Traditional Michigan IRA: Savings vehicles with tax advantages
IRA (Individual Retirement Account) is one of the more popular ways for you to build a retirement nest egg. Tax deferral is one of the reasons for its popularity.
Contributions to a Traditional Individual Retirement Account may be deductible from your income, lowering the federal income tax for which you are responsible. Federal income tax on your IRA will be deferred until you begin making withdrawals, usually when you have retired and maybe in a lower tax bracket. Generally, you can qualify for a tax deduction if you are not an active participant in an employer-sponsored retirement plan.
For 2019, if you are an active participant in a retirement plan, your deduction for contributions to a traditional IRA will be reduced (and then phased out) if your modified adjusted gross income (MAGI) is:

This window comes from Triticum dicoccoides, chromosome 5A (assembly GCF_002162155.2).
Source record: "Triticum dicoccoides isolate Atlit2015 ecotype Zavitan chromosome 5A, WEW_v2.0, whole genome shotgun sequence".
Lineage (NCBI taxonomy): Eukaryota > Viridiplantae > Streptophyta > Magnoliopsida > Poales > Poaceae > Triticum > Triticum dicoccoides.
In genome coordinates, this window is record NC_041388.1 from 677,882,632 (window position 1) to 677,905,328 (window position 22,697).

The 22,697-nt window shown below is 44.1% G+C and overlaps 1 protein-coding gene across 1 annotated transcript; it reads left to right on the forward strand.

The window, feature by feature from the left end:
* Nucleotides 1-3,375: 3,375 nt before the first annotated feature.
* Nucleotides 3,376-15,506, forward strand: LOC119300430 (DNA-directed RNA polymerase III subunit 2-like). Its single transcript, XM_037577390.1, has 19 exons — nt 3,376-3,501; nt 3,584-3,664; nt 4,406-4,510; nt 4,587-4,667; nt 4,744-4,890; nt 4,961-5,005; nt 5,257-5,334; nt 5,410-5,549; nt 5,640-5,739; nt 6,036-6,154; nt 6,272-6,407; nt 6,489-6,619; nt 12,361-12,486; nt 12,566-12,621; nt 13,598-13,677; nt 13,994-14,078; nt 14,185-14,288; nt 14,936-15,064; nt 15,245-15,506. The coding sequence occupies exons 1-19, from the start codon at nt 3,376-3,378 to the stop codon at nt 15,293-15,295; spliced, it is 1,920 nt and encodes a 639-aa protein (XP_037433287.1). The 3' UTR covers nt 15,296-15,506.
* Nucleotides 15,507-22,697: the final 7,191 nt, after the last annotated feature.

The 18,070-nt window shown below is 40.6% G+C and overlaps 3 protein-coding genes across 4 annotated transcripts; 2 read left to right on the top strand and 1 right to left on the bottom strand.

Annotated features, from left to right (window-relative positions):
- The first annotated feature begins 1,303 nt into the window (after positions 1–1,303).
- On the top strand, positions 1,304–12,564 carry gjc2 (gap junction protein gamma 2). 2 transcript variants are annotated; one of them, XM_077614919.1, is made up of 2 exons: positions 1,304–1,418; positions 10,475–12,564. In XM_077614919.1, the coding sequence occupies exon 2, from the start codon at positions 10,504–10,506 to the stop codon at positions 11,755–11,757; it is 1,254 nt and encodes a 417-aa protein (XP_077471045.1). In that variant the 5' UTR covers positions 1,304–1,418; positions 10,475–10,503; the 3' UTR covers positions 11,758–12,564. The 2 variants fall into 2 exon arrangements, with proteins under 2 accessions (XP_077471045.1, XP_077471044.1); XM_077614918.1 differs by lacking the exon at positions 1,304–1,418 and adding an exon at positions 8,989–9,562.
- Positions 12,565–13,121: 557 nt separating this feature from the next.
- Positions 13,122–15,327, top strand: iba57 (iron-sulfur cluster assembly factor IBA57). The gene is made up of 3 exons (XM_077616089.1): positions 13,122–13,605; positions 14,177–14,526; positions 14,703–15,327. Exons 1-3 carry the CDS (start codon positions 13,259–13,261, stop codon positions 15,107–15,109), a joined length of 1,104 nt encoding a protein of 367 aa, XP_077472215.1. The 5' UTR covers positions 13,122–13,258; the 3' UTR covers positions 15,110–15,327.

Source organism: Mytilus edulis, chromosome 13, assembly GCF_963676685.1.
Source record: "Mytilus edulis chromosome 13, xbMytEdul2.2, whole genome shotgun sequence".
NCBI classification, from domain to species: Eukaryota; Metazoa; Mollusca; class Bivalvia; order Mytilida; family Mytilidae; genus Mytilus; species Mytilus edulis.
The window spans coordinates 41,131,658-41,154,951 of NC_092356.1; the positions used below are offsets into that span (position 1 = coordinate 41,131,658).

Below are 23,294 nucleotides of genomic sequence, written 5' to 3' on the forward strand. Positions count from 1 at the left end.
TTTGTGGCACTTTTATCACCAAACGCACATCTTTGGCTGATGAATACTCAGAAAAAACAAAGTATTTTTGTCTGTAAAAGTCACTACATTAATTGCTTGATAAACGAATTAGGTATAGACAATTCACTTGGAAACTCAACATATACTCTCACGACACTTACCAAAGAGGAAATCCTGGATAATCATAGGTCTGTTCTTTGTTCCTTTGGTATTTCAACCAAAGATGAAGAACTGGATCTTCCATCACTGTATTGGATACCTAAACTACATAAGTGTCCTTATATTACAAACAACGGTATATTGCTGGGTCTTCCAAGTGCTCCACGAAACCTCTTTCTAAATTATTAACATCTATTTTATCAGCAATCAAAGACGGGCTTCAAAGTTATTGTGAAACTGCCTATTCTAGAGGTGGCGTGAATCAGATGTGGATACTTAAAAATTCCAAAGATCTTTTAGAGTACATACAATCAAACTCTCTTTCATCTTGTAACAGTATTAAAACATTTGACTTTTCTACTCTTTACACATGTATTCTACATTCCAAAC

2019 Phase-out period for IRA
- Up to $103,000 for a full deduction; $103,000 – $123,000 for a partial deduction for a married couple filing a joint return or a qualifying widow(er).
- Up to 64,000 for a full deduction; partial deduction 64,000 – 74,000 for individual, or
- Less than $10,000 for a married individual filing a separate return
Minimum annual withdrawals have to start from your traditional IRA by April 1 of the year after the year you reach age 70 ½. Taxable withdrawals will be subject to ordinary income tax rates.
There are several options available to you when you open an IRA. You can use various investments depending on factors such as your time horizon, risk tolerance, and other financial goals. Talk to a financial professional to find out how you can take advantage of the tax benefits of a traditional Individual Retirement Account.
Contact Info for IRA agent:
Finally, click to get a Michigan retirement plan quote or call 248-277-4505 to find out how you can start your plan today. For more information on other starting a Michigan Health Savings Account, click the highlighted link.